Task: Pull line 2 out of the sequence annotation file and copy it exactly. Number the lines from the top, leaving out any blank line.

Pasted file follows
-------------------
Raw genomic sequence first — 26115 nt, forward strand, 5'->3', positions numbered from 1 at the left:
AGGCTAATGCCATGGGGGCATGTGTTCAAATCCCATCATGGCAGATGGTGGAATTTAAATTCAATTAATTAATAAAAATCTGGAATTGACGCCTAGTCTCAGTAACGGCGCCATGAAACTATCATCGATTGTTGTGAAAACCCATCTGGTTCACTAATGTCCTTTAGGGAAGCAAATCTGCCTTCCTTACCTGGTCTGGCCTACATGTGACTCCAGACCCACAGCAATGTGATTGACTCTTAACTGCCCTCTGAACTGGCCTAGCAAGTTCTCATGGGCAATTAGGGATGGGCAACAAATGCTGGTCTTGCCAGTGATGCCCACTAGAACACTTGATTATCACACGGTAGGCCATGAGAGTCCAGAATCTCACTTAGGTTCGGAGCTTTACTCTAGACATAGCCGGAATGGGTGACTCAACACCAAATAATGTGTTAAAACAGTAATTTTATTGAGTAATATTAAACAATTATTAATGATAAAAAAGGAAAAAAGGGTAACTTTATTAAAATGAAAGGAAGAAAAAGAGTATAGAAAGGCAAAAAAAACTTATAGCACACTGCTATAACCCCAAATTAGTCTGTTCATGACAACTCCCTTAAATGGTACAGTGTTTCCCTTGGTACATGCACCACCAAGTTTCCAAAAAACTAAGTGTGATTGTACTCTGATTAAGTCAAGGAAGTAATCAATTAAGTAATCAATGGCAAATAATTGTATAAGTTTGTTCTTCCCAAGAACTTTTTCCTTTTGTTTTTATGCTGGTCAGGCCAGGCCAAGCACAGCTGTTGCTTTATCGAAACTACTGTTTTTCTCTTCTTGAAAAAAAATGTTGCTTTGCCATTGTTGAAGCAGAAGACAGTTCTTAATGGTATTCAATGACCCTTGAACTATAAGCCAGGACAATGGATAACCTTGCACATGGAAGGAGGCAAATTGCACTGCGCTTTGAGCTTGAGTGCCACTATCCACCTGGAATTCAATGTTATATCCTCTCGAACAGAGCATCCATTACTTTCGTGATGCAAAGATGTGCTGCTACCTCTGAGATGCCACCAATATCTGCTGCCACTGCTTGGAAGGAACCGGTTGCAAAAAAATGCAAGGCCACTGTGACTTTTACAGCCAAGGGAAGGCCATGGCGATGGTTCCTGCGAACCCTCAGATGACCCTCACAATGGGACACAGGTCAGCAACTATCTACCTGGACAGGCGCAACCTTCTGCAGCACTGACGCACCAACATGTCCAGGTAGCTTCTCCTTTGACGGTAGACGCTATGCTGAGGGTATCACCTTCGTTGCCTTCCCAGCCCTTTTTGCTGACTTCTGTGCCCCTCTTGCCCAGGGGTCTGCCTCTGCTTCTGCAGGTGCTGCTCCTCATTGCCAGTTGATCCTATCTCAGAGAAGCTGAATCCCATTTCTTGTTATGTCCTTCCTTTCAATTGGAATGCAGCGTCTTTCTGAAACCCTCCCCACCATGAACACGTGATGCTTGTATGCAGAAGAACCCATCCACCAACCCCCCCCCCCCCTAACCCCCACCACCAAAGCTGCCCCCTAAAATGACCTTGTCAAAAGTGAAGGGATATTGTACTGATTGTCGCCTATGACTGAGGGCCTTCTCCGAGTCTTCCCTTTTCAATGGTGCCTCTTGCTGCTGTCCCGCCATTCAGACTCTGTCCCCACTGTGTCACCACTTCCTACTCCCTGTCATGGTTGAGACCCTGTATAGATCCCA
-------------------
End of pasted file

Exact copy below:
AGGCTAATGCCATGGGGGCATGTGTTCAAATCCCATCATGGCAGATGGTGGAATTTAAATTCAATTAATTAATAAAAATCTGGAATTGACGCCTAGTCTCAGTAACGGCGCCATGAAACTATCATCGATTGTTGTGAAAACCCATCTGGTTCACTAATGTCCTTTAGGGAAGCAAATCTGCCTTCCTTACCTGGTCTGGCCTACATGTGACTCCAGACCCACAGCAATGTGATTGACTCTTAACTGCCCTCTGAACTGGCCTAGCAAGTTCTCATGGGCAATTAGGGATGGGCAACAAATGCTGGTCTTGCCAGTGATGCCCACTAGAACACTTGATTATCACACGGTAGGCCATGAGAGTCCAGAATCTCACTTAGGTTCGGAGCTTTACTCTAGACATAGCCGGAATGGGTGACTCAACACCAAATAATGTGTTAAAACAGTAATTTTATTGAGTAATATTAAACAATTATTAATGATAAAAAAGGAAAAAAGGGTAACTTTATTAAAATGAAAGGAAGAAAAAGAGTATAGAAAGGCAAAAAAAACTTATAGCACACTGCTATAACCCCAAATTAGTCTGTTCATGACAACTCCCTTAAATGGTACAGTGTTTCCCTTGGTACATGCACCACCAAGTTTCCAAAAAACTAAGTGTGATTGTACTCTGATTAAGTCAAGGAAGTAATCAATTAAGTAATCAATGGCAAATAATTGTATAAGTTTGTTCTTCCCAAGAACTTTTTCCTTTTGTTTTTATGCTGGTCAGGCCAGGCCAAGCACAGCTGTTGCTTTATCGAAACTACTGTTTTTCTCTTCTTGAAAAAAAATGTTGCTTTGCCATTGTTGAAGCAGAAGACAGTTCTTAATGGTATTCAATGACCCTTGAACTATAAGCCAGGACAATGGATAACCTTGCACATGGAAGGAGGCAAATTGCACTGCGCTTTGAGCTTGAGTGCCACTATCCACCTGGAATTCAATGTTATATCCTCTCGAACAGAGCATCCATTACTTTCGTGATGCAAAGATGTGCTGCTACCTCTGAGATGCCACCAATATCTGCTGCCACTGCTTGGAAGGAACCGGTTGCAAAAAAATGCAAGGCCACTGTGACTTTTACAGCCAAGGGAAGGCCATGGCGATGGTTCCTGCGAACCCTCAGATGACCCTCACAATGGGACACAGGTCAGCAACTATCTACCTGGACAGGCGCAACCTTCTGCAGCACTGACGCACCAACATGTCCAGGTAGCTTCTCCTTTGACGGTAGACGCTATGCTGAGGGTATCACCTTCGTTGCCTTCCCAGCCCTTTTTGCTGACTTCTGTGCCCCTCTTGCCCAGGGGTCTGCCTCTGCTTCTGCAGGTGCTGCTCCTCATTGCCAGTTGATCCTATCTCAGAGAAGCTGAATCCCATTTCTTGTTATGTCCTTCCTTTCAATTGGAATGCAGCGTCTTTCTGAAACCCTCCCCACCATGAACACGTGATGCTTGTATGCAGAAGAACCCATCCACCAACCCCCCCCCCCCCTAACCCCCACCACCAAAGCTGCCCCCTAAAATGACCTTGTCAAAAGTGAAGGGATATTGTACTGATTGTCGCCTATGACTGAGGGCCTTCTCCGAGTCTTCCCTTTTCAATGGTGCCTCTTGCTGCTGTCCCGCCATTCAGACTCTGTCCCCACTGTGTCACCACTTCCTACTCCCTGTCATGGTTGAGACCCTGTATAGATCCCA